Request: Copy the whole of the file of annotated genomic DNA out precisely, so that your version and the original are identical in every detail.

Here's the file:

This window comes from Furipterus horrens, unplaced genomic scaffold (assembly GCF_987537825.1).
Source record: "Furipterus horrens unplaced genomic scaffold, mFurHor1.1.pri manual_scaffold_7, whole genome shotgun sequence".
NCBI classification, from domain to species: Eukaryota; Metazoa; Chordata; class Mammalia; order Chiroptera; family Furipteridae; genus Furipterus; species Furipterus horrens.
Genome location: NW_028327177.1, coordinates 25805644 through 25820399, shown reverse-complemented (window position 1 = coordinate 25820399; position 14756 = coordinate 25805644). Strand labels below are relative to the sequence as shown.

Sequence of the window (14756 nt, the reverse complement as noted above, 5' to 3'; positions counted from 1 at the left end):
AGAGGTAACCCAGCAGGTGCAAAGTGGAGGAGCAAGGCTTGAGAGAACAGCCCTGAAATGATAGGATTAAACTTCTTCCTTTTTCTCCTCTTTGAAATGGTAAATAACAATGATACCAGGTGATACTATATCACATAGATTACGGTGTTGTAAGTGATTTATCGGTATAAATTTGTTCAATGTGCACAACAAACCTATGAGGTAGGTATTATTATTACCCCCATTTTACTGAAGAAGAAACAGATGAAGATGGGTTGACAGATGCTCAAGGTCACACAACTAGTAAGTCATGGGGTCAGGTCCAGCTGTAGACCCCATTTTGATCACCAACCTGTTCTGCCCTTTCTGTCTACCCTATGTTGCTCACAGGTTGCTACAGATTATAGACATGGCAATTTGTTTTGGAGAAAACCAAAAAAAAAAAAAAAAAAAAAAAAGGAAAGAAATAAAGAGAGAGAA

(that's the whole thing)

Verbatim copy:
This window comes from Furipterus horrens, unplaced genomic scaffold (assembly GCF_987537825.1).
Source record: "Furipterus horrens unplaced genomic scaffold, mFurHor1.1.pri manual_scaffold_7, whole genome shotgun sequence".
NCBI classification, from domain to species: Eukaryota; Metazoa; Chordata; class Mammalia; order Chiroptera; family Furipteridae; genus Furipterus; species Furipterus horrens.
Genome location: NW_028327177.1, coordinates 25805644 through 25820399, shown reverse-complemented (window position 1 = coordinate 25820399; position 14756 = coordinate 25805644). Strand labels below are relative to the sequence as shown.

Sequence of the window (14756 nt, the reverse complement as noted above, 5' to 3'; positions counted from 1 at the left end):
AGAGGTAACCCAGCAGGTGCAAAGTGGAGGAGCAAGGCTTGAGAGAACAGCCCTGAAATGATAGGATTAAACTTCTTCCTTTTTCTCCTCTTTGAAATGGTAAATAACAATGATACCAGGTGATACTATATCACATAGATTACGGTGTTGTAAGTGATTTATCGGTATAAATTTGTTCAATGTGCACAACAAACCTATGAGGTAGGTATTATTATTACCCCCATTTTACTGAAGAAGAAACAGATGAAGATGGGTTGACAGATGCTCAAGGTCACACAACTAGTAAGTCATGGGGTCAGGTCCAGCTGTAGACCCCATTTTGATCACCAACCTGTTCTGCCCTTTCTGTCTACCCTATGTTGCTCACAGGTTGCTACAGATTATAGACATGGCAATTTGTTTTGGAGAAAACCAAAAAAAAAAAAAAAAAAAAAAAAGGAAAGAAATAAAGAGAGAGAA